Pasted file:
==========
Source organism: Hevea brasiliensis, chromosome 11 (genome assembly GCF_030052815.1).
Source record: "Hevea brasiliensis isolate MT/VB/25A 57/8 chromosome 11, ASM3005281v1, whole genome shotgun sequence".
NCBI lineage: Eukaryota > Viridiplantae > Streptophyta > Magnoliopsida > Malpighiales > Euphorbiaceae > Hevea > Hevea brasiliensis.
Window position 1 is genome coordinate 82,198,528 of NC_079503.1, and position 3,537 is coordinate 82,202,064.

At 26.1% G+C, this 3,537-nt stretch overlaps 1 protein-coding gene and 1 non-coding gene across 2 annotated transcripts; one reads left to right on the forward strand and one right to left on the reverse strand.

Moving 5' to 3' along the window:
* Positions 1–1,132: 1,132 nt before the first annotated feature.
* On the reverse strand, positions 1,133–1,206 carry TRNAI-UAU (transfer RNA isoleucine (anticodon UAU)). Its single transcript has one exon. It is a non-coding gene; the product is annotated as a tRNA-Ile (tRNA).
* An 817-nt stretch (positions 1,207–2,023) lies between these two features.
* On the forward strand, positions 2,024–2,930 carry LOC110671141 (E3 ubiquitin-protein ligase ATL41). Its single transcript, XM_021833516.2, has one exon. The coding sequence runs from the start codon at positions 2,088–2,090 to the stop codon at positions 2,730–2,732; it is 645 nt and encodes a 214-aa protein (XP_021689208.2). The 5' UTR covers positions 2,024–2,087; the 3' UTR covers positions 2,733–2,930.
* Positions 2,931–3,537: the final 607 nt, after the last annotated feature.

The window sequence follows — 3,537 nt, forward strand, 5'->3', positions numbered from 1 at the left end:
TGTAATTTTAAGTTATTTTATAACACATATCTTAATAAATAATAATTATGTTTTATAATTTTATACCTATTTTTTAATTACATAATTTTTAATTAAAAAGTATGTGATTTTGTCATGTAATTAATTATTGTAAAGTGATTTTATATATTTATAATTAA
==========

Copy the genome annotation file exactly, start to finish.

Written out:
Source organism: Hevea brasiliensis, chromosome 11 (genome assembly GCF_030052815.1).
Source record: "Hevea brasiliensis isolate MT/VB/25A 57/8 chromosome 11, ASM3005281v1, whole genome shotgun sequence".
NCBI lineage: Eukaryota > Viridiplantae > Streptophyta > Magnoliopsida > Malpighiales > Euphorbiaceae > Hevea > Hevea brasiliensis.
Window position 1 is genome coordinate 82,198,528 of NC_079503.1, and position 3,537 is coordinate 82,202,064.

At 26.1% G+C, this 3,537-nt stretch overlaps 1 protein-coding gene and 1 non-coding gene across 2 annotated transcripts; one reads left to right on the forward strand and one right to left on the reverse strand.

Moving 5' to 3' along the window:
* Positions 1–1,132: 1,132 nt before the first annotated feature.
* On the reverse strand, positions 1,133–1,206 carry TRNAI-UAU (transfer RNA isoleucine (anticodon UAU)). Its single transcript has one exon. It is a non-coding gene; the product is annotated as a tRNA-Ile (tRNA).
* An 817-nt stretch (positions 1,207–2,023) lies between these two features.
* On the forward strand, positions 2,024–2,930 carry LOC110671141 (E3 ubiquitin-protein ligase ATL41). Its single transcript, XM_021833516.2, has one exon. The coding sequence runs from the start codon at positions 2,088–2,090 to the stop codon at positions 2,730–2,732; it is 645 nt and encodes a 214-aa protein (XP_021689208.2). The 5' UTR covers positions 2,024–2,087; the 3' UTR covers positions 2,733–2,930.
* Positions 2,931–3,537: the final 607 nt, after the last annotated feature.

The window sequence follows — 3,537 nt, forward strand, 5'->3', positions numbered from 1 at the left end:
TGTAATTTTAAGTTATTTTATAACACATATCTTAATAAATAATAATTATGTTTTATAATTTTATACCTATTTTTTAATTACATAATTTTTAATTAAAAAGTATGTGATTTTGTCATGTAATTAATTATTGTAAAGTGATTTTATATATTTATAATTAA